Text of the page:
Huntsman Plans to Resign as U.S. Ambassador to ChinaHans Nichols and Julianna Goldman
U.S. Ambassador to China Jon Huntsman has submitted his resignation to President Barack Obama, an administration official said, a sign the former Utah governor may be considering a bid for the 2012 Republican presidential nomination.
The resignation is effective April 30, the official said, speaking on condition of anonymity because the resignation hasn’t been formally announced.
White House press secretary Robert Gibbs said earlier that Huntsman had told White House officials he planned to leave. Obama believes Huntsman’s experience has been vital in a key diplomatic post and that he expects the envoy, while in the job, to devote his “full energy and time to that position,” he said.
A search for his replacement is under way, Gibbs said.
Huntsman, 50, a Republican, was in his second term as Utah governor when Obama nominated him to be ambassador on May 16, 2009. He speaks Mandarin Chinese and was ambassador to Singapore under former President George H.W. Bush. Huntsman’s plan to resign was reported earlier by the Washington Post.
Before being named ambassador by Obama, Huntsman was the campaign co-chairman of the president’s opponent in the 2008 election, Republican Senator John McCain. Immediately after the election, he was cited as a potential contender for his party’s nomination in 2012.
Praise From Obama
When Chinese President Hu Jintao was in Washington on Jan. 19, Obama had praise for Huntsman’s service as ambassador, saying it demonstrated that “he and I believe that partisanship ends at the water’s edge.”
He also joked about a potential challenge from Huntsman in 2012.
“I’m sure that him having worked so well with me will be a great asset in any Republican primary,” Obama said.
In an interview with Newsweek magazine published Jan. 1, Huntsman declined to comment on whether he might run for president in 2012, while saying, “I think we may have one final run left in our bones.”
When he was nominated, Huntsman called China the “most important strategic bilateral relationship” for the U.S. His departure comes as the administration is pressing China to allow faster currency appreciation to help narrow trade imbalances that threaten to trigger protectionism and imperil the global economic recovery.
Pressuring North Korea
The ambassador also has been involved in U.S. efforts to gain stronger Chinese cooperation in pressuring North Korea to give up its nuclear program and blocking the nuclear ambitions of Iran.
Still, his relationship with Obama’s White House may be an issue in a competitive Republican primary election.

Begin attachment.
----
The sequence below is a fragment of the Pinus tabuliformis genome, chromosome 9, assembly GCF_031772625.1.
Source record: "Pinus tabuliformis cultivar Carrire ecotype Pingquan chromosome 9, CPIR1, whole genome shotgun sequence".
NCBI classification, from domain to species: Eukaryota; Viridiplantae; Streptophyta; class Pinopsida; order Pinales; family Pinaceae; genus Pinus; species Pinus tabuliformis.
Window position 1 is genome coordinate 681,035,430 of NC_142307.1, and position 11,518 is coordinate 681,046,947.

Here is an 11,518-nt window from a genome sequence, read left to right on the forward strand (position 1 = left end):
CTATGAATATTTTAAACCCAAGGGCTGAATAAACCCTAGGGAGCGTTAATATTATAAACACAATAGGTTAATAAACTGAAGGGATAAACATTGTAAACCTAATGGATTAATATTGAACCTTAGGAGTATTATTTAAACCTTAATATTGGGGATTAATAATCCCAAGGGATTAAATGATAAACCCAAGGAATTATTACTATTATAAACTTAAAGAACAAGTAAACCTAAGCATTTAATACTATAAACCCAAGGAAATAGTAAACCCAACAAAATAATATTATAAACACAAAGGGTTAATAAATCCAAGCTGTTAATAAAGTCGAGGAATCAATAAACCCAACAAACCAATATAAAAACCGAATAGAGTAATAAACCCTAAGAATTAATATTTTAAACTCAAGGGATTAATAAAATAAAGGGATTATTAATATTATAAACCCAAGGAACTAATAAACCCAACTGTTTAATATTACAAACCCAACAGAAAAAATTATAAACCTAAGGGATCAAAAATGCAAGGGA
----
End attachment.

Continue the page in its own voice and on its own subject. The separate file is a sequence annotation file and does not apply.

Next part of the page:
“We are loyal to our country and our president,” Huntsman told reporters at a state dinner in honor of China’s Hu on Jan. 19, suggesting how he might respond to questions about his service in a Democratic administration.
Republican strategist Vin Weber, while calling Huntsman “enormously talented,” said his work for the administration would pose a “daunting” challenge in the Republican race.
“He’s going to have to bend over backwards to prove he is separate from Obama,” Weber said. “Republicans are going to be suspicious for that relationship.”
Tapping Family Contacts
Weber is the co-chairman of the political action committee of former Minnesota Governor Tim Pawlenty, another possible 2012 Republican candidate. He said Huntsman would likely tap his family contacts for early fundraising. Top Republican fundraisers said they had yet to be contacted by Huntsman or his supporters.
His father, Jon Meade Huntsman Sr., is the founder of the Salt Lake City-based chemical company Huntsman Corp. and worth $1 billion, according to Forbes magazine.
As governor, Huntsman came under criticism from some in his own party for supporting civil unions for gay couples and making Utah part of a regional alliance aimed at developing goals to cut greenhouse gas emissions.
Other potential Republican candidates in 2012 include former Massachusetts Governor Mitt Romney, who lost the nomination battle in 2008 to Arizona Senator John McCain; former Arkansas Governor Mike Huckabee, who also ran in 2008; and former Alaska Governor Sarah Palin, McCain’s running mate. Former House Speaker Newt Gingrich of Georgia also is exploring a bid.
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